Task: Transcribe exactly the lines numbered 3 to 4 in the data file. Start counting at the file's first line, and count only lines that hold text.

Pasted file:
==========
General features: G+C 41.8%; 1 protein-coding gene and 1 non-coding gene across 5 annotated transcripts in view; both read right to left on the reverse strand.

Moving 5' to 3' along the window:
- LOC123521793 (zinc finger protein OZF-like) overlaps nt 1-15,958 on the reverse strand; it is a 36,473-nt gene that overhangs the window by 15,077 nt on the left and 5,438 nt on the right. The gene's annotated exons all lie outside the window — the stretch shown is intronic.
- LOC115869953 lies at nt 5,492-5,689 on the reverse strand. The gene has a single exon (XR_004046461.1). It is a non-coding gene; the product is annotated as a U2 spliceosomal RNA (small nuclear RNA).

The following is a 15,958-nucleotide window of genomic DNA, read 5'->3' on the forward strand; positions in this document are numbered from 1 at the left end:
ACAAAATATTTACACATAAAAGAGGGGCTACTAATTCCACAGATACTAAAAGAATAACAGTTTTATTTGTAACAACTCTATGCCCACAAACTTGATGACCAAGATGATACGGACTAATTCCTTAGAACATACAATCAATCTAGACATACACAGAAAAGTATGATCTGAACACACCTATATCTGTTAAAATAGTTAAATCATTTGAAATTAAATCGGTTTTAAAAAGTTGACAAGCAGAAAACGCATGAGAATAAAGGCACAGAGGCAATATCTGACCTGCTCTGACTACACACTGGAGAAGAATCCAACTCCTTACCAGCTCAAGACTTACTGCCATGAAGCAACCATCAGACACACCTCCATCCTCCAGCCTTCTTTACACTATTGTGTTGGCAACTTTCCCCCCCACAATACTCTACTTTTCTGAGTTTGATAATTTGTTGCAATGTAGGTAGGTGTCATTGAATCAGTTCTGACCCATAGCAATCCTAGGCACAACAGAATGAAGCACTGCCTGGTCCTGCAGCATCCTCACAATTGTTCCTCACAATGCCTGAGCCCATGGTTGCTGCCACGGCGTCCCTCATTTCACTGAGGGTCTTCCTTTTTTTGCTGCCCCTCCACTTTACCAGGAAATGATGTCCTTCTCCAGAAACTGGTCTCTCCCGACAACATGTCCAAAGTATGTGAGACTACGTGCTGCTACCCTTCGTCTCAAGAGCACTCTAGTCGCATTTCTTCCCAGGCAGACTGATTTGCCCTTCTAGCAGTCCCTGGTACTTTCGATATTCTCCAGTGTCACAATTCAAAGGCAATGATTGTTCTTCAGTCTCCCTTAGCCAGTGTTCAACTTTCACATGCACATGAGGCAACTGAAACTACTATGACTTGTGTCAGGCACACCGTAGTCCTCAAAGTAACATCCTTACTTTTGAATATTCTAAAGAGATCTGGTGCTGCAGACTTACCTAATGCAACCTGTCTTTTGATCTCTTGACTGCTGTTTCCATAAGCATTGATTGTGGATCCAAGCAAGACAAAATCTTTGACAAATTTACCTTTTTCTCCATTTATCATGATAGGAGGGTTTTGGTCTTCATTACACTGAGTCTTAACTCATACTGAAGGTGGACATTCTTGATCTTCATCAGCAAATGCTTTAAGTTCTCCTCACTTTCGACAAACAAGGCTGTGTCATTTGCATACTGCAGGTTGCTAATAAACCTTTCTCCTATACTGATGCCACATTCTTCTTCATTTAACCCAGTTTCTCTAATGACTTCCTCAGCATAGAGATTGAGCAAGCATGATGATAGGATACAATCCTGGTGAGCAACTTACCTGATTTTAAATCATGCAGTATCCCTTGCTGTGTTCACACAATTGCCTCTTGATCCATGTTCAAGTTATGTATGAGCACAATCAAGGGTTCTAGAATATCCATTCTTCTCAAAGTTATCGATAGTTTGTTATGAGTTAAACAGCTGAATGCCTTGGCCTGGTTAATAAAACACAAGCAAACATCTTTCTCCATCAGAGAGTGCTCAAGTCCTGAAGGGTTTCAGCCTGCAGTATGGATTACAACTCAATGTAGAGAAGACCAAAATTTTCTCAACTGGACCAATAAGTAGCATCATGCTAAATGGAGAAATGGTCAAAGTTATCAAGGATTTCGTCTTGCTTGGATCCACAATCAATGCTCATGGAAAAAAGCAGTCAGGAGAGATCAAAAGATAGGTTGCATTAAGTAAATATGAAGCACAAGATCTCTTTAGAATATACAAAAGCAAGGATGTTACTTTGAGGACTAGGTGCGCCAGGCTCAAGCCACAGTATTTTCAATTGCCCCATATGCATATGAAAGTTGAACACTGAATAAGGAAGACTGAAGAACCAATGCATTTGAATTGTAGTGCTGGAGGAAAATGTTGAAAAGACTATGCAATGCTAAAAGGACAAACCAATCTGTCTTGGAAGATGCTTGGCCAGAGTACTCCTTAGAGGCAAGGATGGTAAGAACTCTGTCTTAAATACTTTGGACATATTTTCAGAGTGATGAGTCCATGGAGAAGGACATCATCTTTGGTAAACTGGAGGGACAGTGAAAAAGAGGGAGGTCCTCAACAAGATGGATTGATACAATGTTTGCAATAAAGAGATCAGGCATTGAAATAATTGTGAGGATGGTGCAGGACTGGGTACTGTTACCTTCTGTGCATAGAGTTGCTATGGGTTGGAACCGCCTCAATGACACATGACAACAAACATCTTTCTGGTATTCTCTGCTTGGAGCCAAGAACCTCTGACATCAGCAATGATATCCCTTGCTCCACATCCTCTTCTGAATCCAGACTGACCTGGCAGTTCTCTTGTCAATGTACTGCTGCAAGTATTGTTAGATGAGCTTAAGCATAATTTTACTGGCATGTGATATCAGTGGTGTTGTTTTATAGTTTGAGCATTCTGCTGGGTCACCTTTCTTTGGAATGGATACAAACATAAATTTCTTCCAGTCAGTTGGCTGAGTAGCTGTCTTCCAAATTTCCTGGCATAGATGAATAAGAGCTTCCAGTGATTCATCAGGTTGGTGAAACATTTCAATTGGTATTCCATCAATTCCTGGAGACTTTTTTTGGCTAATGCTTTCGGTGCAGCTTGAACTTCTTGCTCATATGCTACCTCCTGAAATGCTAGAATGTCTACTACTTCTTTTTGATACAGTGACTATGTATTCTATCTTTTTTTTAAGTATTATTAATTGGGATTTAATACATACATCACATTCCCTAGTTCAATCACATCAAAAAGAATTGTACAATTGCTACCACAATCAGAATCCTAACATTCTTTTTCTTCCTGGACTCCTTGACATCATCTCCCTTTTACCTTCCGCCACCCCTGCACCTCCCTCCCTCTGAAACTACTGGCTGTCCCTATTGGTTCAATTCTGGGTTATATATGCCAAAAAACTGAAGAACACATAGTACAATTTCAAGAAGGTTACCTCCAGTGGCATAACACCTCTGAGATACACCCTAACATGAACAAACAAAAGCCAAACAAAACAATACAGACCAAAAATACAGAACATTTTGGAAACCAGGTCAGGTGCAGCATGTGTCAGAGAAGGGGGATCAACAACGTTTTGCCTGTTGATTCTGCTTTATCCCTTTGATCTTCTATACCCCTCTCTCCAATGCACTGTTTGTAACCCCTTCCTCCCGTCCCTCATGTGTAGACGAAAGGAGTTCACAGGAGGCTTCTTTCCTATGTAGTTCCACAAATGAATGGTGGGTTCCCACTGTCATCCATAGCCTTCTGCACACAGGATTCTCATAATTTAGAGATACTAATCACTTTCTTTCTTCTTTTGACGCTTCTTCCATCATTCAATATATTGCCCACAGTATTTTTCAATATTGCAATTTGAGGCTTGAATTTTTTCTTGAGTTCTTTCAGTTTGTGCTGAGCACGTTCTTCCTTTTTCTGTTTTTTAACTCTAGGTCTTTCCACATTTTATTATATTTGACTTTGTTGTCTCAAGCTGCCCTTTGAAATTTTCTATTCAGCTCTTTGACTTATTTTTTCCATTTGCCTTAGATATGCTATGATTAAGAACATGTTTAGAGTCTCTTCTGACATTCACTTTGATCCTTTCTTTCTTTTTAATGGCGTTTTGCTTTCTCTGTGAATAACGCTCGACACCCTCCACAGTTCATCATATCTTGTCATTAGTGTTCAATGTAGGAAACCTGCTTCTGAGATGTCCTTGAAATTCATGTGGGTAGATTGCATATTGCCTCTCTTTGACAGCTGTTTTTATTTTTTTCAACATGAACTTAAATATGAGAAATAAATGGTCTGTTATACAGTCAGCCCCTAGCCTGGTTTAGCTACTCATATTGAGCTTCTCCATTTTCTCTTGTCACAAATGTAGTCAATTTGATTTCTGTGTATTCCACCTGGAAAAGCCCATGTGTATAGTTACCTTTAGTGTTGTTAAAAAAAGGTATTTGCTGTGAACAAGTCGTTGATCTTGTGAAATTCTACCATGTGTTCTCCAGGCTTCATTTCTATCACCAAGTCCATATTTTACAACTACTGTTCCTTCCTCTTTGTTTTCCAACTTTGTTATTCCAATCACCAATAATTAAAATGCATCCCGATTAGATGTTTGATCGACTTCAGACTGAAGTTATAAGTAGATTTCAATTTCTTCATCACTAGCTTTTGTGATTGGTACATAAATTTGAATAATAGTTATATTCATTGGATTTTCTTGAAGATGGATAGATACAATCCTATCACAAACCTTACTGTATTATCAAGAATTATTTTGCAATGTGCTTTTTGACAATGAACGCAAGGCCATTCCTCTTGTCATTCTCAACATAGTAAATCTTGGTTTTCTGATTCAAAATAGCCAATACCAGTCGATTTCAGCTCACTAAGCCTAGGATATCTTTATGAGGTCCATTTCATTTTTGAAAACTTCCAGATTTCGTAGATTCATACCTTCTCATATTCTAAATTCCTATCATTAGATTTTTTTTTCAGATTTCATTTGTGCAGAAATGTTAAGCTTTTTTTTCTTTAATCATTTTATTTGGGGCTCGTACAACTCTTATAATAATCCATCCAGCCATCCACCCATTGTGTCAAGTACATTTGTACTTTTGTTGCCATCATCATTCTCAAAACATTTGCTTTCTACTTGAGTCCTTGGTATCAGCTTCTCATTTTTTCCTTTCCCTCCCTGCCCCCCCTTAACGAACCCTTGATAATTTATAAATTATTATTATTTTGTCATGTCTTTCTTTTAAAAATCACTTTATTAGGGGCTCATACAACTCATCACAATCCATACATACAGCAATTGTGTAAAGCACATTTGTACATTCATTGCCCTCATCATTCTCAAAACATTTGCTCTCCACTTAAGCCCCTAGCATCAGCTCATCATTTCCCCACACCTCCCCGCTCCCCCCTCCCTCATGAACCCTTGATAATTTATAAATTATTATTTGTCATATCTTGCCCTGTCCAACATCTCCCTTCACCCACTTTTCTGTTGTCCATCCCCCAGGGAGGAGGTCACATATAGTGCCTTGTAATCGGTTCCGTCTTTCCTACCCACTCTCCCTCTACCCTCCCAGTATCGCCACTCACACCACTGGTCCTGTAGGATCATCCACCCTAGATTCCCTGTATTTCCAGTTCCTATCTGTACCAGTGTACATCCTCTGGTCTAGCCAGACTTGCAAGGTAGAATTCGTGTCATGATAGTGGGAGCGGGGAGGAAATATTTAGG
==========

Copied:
- LOC123521793 (zinc finger protein OZF-like) overlaps nt 1-15,958 on the reverse strand; it is a 36,473-nt gene that overhangs the window by 15,077 nt on the left and 5,438 nt on the right. The gene's annotated exons all lie outside the window — the stretch shown is intronic.
- LOC115869953 lies at nt 5,492-5,689 on the reverse strand. The gene has a single exon (XR_004046461.1). It is a non-coding gene; the product is annotated as a U2 spliceosomal RNA (small nuclear RNA).